there has been a recent push, quite rightly, for the country to look at, learn and understand the land wars.

      but this should reach back further than that to all wars and battles that scarred this land prior to the arrival of the pommy bastards.

      shouldn't it?

    • Dennis Frank 13.3

      "Te Rauparaha was a cannibal who once hung a captured chief upside-down, killed him and ate him… Te Rauparaha has been immortalised and honoured. His name adorns Te Rauparaha Arena in Porirua, and when the All Blacks perform Ka Mate, ‘the haka’ before a match, it is the one he composed."

      Possibly a problem, if someone translated the haka and it turned out to be something along the lines of `I'm gonna kill you & eat you'. Could then be argued that the All Blacks are a tad non-pc…

    • Pretty balanced article tbh.

      It is actually the truth in many respects…. I cite the 'Highland Clearances' during the 18th century which led to genocide. Its where we get the term 'Fishmongers wife' as the Scots crofters were forced off their lands by English constabulary / militia after buying off Scots Highland Chieftains and forced to eke out a hard living on the coast fishing. The men would be out fishing and the women would be in virtual slavery processing the catch.

      Bear in mind, that at one time Scotland had some of the most advanced academic University's in Europe at that time and before that… the people were dispossessed.

      Highland Clearances | Scottish Tartans Authority

      http://www.tartansauthority.com › Resources

      Highland Clearances – Wikipedia

      https://en.wikipedia.org/wiki/Highland_Clearances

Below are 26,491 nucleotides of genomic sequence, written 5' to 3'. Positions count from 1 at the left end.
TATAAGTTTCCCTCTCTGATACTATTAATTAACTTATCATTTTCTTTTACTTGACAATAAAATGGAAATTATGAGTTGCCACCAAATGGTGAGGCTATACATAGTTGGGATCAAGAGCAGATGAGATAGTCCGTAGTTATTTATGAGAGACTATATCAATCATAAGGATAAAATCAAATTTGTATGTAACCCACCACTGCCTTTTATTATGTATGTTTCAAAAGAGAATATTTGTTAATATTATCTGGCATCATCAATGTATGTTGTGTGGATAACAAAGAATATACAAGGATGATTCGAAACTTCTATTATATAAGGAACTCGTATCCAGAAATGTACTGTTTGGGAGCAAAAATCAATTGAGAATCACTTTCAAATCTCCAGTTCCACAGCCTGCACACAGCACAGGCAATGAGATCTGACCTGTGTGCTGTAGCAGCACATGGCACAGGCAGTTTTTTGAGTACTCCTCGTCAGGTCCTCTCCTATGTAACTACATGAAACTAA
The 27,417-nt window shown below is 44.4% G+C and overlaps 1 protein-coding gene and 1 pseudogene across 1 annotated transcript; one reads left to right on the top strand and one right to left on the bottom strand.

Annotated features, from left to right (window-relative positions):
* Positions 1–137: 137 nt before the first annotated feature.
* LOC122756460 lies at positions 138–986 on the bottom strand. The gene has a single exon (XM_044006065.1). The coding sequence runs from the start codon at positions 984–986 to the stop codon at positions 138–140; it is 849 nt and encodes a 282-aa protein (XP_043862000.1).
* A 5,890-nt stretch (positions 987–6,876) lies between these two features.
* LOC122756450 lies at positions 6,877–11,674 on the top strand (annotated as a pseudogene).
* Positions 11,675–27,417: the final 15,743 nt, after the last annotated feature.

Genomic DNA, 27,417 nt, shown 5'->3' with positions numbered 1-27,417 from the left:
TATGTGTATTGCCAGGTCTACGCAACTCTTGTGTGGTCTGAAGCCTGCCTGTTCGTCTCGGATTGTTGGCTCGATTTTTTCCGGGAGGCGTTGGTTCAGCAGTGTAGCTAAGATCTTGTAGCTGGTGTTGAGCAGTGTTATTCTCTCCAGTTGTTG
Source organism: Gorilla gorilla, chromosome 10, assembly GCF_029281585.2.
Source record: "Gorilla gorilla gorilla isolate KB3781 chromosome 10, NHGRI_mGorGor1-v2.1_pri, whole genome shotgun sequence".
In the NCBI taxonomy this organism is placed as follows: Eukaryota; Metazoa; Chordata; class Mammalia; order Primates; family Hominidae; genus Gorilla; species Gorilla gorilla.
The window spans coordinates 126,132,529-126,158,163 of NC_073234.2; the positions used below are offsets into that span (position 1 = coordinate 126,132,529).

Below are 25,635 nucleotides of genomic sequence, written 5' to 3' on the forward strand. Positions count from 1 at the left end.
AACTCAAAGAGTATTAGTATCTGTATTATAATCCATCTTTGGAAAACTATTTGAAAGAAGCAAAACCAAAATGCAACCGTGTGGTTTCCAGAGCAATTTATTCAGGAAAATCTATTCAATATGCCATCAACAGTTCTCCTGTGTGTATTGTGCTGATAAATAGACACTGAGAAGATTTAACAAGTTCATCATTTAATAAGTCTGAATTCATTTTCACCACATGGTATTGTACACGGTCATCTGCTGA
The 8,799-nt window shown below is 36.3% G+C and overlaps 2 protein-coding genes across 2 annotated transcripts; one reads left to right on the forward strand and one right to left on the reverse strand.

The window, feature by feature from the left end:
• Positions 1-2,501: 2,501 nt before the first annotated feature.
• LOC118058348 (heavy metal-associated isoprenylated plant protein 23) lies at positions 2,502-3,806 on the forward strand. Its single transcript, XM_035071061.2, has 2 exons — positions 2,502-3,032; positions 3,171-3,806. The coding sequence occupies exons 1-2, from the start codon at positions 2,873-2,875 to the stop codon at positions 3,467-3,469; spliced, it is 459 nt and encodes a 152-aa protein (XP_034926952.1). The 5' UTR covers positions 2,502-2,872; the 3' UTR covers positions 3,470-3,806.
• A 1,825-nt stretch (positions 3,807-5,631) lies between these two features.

You see its all happened before, and not dissimilar to any other period of land grabs,… Britain followed the Roman model by and large,- to save status and military lives they pitted one tribe against the other. The Roman model was to take territory's , and to take those territory's by stealth if possible. Divide and conquer. Far cheaper. What the Maoris suffer today is what the Scots, the Irish and the Welsh suffer as well.

      The difference being is that they all got a turn being in the Royal House,- barring the Irish. And to my clans shame they formed the bulk of the Galoglass,- the mercenary's that aided the English in sacking parts of Ireland and creating the divide between the Northern and Southern Irish to this day….

      • Dukeofurl 13.4.1

        Its not called the Norman Conquest for nothing. The existing Saxon hierachy had their lands confiscated too.

        The Communist revolution in Russia confiscated all private property, should it be returned to their owners, the aristocracy or even small farm owners who were collectivised after the large land holdings were broken up